Summer of slumbering lumber goes on

NEW YORK -- If we've learned anything about the New York Mets' offense over the last three weeks, it's that you can't blame Jason Bay for everything going wrong around here.

The Mets' bats have been absent for the entire second half and Bay -- the poster boy for the Mets' offensive struggles for much of the season -- has been sidelined since July 25 with a concussion. He started running for the first time since being placed on the disabled list, which qualifies as the only positive news to come out of soggy Sunday night at Citi Field.

The offensive anemia continued as the Mets scratched across just one run on six hits in a 3-1 loss to Kyle Kendrick and the Philadelphia Phillies.

Jerry Manuel's club scored just nine runs in six games against the Rockies and Phillies, a season-low for a homestand.

"We're struggling right now with the bats," Manuel said after the Mets dropped a season-high 10 games back of the Braves in the NL East. "We've got to find a way to unlock it, period."

Prior to the first pitch on Sunday night, Manuel said the rubber game against the Phillies offered his struggling club a chance to make a charge back into contention.

"Now is the time," the Met manager said. "Now is the time to make that run."

Instead, the Mets got off to a false start, due in part to an inability to hit in the clutch; they went 0-for-5 with runners in scoring position Sunday night. They hit .088 with runners in scoring position over the homestand, during which they went 3-3 and dropped 1 1/2 games in the division standings.

The Mets (58-59) entered the second half at 48-40 and four games out of first. You don't have to look any further than their offensive numbers to find a reason why they've fallen so far out of the race after the All-Star break.

The Mets entered Sunday night's game ranked last in the National League in runs per game (2.86), batting average (.212), average with runners in scoring position (.187), on-base percentage (.275) and slugging percentage (.325) since the All-Star break.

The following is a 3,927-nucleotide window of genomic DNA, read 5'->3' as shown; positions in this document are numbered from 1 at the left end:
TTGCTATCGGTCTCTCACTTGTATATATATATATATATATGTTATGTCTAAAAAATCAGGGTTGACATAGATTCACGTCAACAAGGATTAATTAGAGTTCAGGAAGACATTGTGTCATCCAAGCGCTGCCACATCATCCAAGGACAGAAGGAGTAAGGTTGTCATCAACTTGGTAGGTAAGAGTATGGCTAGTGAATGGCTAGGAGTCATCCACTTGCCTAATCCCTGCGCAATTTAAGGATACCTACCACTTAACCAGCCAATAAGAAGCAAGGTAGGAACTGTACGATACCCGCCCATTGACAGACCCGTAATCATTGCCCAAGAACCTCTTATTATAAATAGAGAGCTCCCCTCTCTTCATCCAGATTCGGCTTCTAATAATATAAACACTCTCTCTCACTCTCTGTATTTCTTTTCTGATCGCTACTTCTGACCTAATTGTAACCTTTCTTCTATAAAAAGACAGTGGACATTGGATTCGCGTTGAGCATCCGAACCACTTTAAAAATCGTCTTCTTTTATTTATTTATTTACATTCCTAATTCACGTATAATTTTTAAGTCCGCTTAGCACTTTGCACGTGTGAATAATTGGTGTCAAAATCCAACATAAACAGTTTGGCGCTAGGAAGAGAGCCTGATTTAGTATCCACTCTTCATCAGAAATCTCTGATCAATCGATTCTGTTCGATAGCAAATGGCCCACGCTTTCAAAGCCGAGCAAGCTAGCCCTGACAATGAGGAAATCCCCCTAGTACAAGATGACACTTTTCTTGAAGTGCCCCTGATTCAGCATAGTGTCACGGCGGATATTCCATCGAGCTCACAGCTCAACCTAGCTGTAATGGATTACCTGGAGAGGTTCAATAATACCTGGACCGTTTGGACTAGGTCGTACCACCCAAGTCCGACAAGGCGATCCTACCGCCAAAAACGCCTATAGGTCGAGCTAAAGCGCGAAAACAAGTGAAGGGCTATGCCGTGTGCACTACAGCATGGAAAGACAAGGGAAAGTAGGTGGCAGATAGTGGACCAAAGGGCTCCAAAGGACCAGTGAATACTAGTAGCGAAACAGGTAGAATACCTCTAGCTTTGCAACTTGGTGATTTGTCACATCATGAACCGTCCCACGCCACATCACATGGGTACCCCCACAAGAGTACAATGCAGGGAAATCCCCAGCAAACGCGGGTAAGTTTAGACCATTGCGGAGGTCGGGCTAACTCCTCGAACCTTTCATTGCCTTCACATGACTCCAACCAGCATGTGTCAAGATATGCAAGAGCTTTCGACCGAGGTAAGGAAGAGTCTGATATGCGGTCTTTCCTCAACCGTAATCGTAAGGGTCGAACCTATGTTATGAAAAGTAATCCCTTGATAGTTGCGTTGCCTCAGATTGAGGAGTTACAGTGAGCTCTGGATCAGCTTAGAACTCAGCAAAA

"I think the numbers speak for themselves," said third baseman David Wright, who is just 5-for-44 in August. "This isn't a team that's really built around playing for the three-run home run. We've got to produce runs and manufacture runs and we're not getting a lot of base runners to do that."

Wright says it's "frustrating" that the offense hasn't produced for a pitching staff that has given this team a chance to win more often than not in recent weeks.

Mets starters have allowed more than one earned run just twice in nine starts and have allowed three runs or fewer in 22 of 29 second-half games. They are 7-12 with 10 no-decisions after the All-Star break.

"There's a lot of pressure put on the starting pitcher to basically be perfect to win games right now," Wright said.

Stats aside, a better indication of where the Mets are is this: Sunday night starter Mike Pelfrey made a reference to the team's gut-wrenching collapse in 2007 as a reason to believe the Mets are still alive.

"I think you've got to remember, [in 2007] we had a seven-game lead or whatever with 17 left. There's a lot more than 17 games left, so anything can happen," Pelfrey said. "We've just got to continue to work, continue to play hard and we'll see what happens."

Ian Begley is a regular contributor to ESPNNewYork.com.